Friday, July 16, 2010


I'm taking a class on Religion and Science at University of Dallas. While doing some research for my paper, I ran across this cool little article on Wikipedia: List of Roman Catholic scientist-clerics. The bulk of the article is just an alphabetical list of these scientist-clerics with short descriptions of what they did. The article begins with an introduction, from which this is an excerpt.
Many great scientists throughout history have also been Roman Catholic clerics (or can it be said that many Roman Catholic clerics were also scientists), including many of the most prominent scientists in history. These include such illustrious names as Nicolaus Copernicus, Gregor Mendel, Albertus Magnus, Roger Bacon, Pierre Gassendi, Roger Joseph Boscovich, Marin Mersenne, Francesco Maria Grimaldi, Nicole Oresme, Jean Buridan, Robert Grosseteste, Christopher Clavius, Nicolas Steno, Athanasius Kircher, Giovanni Battista Riccioli, William of Ockham, and many others. Hundreds of others have made important contributions to science from the Middle Ages through the present day. These scientist-clerics should give pause to all those who consider science and religion to be incompatible.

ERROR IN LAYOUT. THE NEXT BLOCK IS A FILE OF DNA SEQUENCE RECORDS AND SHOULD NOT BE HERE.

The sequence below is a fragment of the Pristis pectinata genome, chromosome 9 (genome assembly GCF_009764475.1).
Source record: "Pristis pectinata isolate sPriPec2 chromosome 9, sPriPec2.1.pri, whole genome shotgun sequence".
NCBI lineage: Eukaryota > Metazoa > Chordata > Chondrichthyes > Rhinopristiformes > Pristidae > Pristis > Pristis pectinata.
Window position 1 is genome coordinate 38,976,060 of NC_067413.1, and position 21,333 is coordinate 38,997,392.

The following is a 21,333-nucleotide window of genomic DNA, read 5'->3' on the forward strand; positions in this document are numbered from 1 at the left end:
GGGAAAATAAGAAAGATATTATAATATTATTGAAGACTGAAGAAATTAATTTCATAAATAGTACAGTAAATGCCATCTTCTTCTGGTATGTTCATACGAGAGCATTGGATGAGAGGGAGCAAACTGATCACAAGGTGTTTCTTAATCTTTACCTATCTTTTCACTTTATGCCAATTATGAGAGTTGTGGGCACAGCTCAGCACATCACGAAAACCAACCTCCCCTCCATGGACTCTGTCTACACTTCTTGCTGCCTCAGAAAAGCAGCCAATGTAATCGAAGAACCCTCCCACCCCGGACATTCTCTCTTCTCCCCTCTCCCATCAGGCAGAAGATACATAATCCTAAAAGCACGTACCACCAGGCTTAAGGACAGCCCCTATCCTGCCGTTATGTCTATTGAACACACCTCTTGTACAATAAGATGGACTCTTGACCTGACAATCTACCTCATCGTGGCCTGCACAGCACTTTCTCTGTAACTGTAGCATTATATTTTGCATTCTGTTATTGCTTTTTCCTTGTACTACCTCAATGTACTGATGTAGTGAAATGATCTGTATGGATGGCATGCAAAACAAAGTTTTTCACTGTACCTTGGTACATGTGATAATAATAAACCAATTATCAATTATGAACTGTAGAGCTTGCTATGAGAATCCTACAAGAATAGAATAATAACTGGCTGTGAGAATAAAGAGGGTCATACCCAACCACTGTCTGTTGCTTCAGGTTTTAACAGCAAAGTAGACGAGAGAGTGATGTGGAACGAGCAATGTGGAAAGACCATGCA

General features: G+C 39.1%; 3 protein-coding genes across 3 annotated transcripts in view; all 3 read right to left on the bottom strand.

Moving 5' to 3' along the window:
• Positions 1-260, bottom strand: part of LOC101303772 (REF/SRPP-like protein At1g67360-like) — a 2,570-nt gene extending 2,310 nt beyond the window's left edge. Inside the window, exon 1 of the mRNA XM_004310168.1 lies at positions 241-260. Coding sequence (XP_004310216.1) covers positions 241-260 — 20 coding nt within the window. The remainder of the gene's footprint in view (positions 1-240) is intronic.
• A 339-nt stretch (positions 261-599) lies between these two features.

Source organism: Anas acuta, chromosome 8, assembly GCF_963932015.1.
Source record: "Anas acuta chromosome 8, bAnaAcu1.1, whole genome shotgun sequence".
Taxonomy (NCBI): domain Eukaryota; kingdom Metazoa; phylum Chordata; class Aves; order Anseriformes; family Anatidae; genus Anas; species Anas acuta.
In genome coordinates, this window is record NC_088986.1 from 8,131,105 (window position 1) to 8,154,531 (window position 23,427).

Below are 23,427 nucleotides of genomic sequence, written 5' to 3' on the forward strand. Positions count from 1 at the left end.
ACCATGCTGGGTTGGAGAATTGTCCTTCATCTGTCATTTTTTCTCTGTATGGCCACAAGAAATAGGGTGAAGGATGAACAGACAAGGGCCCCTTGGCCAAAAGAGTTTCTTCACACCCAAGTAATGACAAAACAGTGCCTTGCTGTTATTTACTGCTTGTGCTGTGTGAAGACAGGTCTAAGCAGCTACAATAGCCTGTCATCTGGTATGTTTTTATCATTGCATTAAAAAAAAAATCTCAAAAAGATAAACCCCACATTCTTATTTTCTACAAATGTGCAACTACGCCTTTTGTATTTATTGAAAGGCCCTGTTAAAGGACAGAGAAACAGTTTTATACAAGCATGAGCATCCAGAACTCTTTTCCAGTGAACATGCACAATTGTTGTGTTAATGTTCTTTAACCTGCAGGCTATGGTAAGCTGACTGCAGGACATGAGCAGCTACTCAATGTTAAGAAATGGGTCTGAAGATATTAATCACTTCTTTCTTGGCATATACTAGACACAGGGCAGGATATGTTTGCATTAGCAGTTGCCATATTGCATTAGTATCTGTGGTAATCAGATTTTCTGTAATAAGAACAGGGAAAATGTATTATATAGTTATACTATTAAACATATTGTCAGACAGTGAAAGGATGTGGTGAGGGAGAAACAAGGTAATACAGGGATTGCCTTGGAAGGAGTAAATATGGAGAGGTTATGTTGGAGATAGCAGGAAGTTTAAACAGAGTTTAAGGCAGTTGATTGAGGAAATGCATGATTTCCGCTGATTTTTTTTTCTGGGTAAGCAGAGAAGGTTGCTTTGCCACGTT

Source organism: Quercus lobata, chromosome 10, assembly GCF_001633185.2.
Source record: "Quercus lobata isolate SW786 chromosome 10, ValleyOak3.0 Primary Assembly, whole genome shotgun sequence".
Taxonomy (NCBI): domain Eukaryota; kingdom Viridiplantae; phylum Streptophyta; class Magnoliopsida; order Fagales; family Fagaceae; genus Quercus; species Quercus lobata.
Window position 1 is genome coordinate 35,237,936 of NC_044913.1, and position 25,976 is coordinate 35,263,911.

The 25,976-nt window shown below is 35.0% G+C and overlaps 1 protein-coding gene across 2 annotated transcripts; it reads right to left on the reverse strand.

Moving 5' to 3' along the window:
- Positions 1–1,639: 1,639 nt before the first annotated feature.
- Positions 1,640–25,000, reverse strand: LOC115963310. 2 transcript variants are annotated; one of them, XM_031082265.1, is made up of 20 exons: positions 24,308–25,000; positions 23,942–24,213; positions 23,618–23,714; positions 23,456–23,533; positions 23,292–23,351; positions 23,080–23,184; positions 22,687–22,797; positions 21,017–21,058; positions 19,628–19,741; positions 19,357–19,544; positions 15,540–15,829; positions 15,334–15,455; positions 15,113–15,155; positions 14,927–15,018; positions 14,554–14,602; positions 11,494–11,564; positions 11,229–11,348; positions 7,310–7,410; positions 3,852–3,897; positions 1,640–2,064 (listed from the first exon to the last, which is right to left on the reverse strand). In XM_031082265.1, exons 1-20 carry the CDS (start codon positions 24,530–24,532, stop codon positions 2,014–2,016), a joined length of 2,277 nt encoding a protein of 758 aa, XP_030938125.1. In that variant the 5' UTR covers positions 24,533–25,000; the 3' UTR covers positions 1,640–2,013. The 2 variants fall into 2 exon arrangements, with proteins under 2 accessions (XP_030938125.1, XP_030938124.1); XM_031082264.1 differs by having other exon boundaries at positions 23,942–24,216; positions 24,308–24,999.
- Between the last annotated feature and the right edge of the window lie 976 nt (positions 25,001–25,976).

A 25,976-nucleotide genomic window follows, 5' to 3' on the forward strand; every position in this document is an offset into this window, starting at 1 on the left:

Some of you may ask, "what is a cleric?" It's just a word for a member of the clergy. In the Catholic Church, many of them are priests, but there can be monks or friars who are not ordained who are considered clerics. Also deacons are clerics as well as members of what were known in the Middle Ages as minor orders. For example, Copernicus took minor orders, but never became a priest.

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